When former Yankees slugger Curtis Granderson crossed New York to join the Mets this offseason, he instantly endeared himself to his new fan base by seemingly taking a shot at Yankees fans.
“A lot of the people I’ve met in New York have always said true New Yorkers are Mets fans,” he said after signing a $60 million, four-year contract with the Mets.
At Cashman Field for Las Vegas’ annual Big League Weekend, the easygoing Granderson claimed his comment wasn’t aimed at Yankees fans.
“It was something I had heard over the past four seasons (in New York),” he said. “It definitely wasn’t a jab, by any means. I had no reason to take a jab at the fans. The fans have been great to me.
“I was just repeating something that somebody else said and everybody ran with it and put it as I actually said it. If I’m going to take a jab, I’m really going to take it. But I’ve got no reason to take it.”
Granderson went 0-for-2 on Sunday, his 33rd birthday, in the Mets’ 6-3 exhibition loss to the Chicago Cubs before 10,408 fans at Cashman.
New York’s biggest free-agent signing since Jason Bay in 2009, Granderson is expected to bolster the Mets’ offense while batting cleanup behind David Wright.
“He’s one of the best players in baseball,” New York manager Terry Collins said. “You add a player like that to the middle of the lineup, you’re better automatically.
“If he plays like he has in the past, especially with who’s hitting in front of him, he’s going to drive in runs. That’s why we got him.”
A three-time All-Star, Granderson hit 84 home runs and had 225 RBIs in 2011 and 2012 for the Yankees.
Injuries limited him to 61 games last season, when he hit .229 with seven homers and 15 RBIs. He fractured his right forearm in his first spring game last year, when he was hit by a pitch. After missing most of the first two months of the season, he played in eight games before fracturing his left pinkie when he was hit by another pitch.
Fully healed from the fluke injuries, Granderson hopes to help the Mets snap a string of five straight losing seasons this year.
“The big thing for me was I wanted to go somewhere where I’ve got an opportunity to win,” he said. “I feel this organization has got that. They’ve got a lot of pieces in place.”
Granderson spent the first six seasons of his career with the Tigers, helping them to the 2006 World Series. He compared New York’s promising youth movement to the one he was part of in Detroit.
“This organization has won in the minor leagues,” he said. “It’s very similar to when I was in the minor leagues with the Tigers and a lot of young guys got a chance to make the big league team in 2006.
“When you start winning at a very young age and stay collectively, those guys start to get up, along with some veterans such as Bartolo Colon, David Wright, Chris Young and myself. It could be a good formula for some positive things to come.”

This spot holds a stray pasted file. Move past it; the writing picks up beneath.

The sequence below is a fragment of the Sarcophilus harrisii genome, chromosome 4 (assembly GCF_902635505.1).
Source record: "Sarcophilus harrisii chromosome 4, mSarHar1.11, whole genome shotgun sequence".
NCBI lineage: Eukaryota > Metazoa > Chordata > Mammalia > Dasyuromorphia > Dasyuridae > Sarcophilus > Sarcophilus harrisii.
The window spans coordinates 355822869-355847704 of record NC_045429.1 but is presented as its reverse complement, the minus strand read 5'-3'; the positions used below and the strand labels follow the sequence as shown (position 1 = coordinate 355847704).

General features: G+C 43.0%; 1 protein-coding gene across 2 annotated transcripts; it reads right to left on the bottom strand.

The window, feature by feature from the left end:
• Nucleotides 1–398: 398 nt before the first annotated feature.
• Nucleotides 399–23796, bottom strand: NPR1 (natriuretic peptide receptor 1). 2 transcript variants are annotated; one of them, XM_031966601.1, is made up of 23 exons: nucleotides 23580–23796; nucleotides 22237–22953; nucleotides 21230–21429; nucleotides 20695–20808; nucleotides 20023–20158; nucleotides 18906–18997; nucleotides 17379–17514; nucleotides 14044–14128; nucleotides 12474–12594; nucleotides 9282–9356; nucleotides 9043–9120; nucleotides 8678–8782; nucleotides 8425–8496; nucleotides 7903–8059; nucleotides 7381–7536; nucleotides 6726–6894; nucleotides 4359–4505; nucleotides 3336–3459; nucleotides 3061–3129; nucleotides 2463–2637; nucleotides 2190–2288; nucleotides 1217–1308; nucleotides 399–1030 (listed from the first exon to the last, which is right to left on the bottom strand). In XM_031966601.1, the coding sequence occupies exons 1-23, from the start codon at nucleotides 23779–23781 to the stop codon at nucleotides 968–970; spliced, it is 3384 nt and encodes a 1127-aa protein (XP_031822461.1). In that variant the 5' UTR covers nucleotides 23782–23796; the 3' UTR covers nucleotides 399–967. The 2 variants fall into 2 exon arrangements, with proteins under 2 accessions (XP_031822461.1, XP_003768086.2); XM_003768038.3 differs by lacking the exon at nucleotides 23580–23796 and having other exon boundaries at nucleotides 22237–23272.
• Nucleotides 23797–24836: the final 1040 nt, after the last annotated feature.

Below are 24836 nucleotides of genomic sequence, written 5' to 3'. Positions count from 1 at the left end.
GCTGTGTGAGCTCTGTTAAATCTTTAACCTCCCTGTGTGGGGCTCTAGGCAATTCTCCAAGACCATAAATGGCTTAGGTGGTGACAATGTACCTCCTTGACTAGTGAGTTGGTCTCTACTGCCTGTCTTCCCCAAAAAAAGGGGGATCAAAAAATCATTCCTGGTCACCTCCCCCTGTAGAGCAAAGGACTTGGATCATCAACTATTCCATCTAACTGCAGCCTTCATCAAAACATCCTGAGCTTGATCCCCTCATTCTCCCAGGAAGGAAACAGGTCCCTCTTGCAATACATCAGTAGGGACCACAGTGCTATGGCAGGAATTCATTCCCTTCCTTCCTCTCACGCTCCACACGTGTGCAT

Besides bringing a big left-handed bat to the ballclub, Granderson provides several other intangibles, Wright said.
“He’s a winner. He’s had success in New York and brings a certain professionalism,” Wright said. “He also has that kind of quiet confidence and that aura when he walks in the clubhouse. Especially with that young outfield, guys just gravitate toward him.
“I think he’ll be a huge addition for us.”
A center fielder for most of his career, Granderson is expected to start in right field for the Mets. Chris Young or Juan Lagares is expected to start in center, with Young or Eric Young Jr. in left.
“The good thing is this outfield over here is very athletic,” Granderson said. “Terry is going to have the ability to move guys in and out of left, right and center because he knows we all can play any position.”
Granderson dismissed the notion that he might have to alter his approach at the plate after moving from the short right porch at Yankee Stadium to more spacious Citi Field.
“It’s funny. Everyone talks about altering your approach but whenever you play on the road, nobody asks you, ‘Oh, you’re playing in Texas, do you change your approach for this three-game series?’ ” he said. “I played in (Detroit’s) Comerica Park, which is a very large ballpark, probably bigger than Citi Field. You’ve still got to hit it. You’ve still got to get a pitch you can drive.”
Granderson, who hit 30 homers for the Tigers in 2009, hit 108 homers for the Yankees from 2010 through 2012, including 47 on the road.
In mid-May, Granderson will return to Yankee Stadium with the Mets. He doesn’t expect to be serenaded with “The Grandy Man” song.
“Hopefully I’ll be well received, but I understand fans love their teams and I’m not with that team anymore,” he said.
■ NOTES — The teams combined for five home runs, with Donnie Murphy, Dan Vogelbach and Arismendy Alcantara going deep for the Cubs and ex-51s Andrew Brown and Zach Lutz homering for the Mets. ... Chicago third baseman Kris Bryant, a Bonanza High product, went 0-for-3. ... A total of 19,514 fans attended the two-game series.
Contact reporter Todd Dewey at email@example.com or 702-383-0354.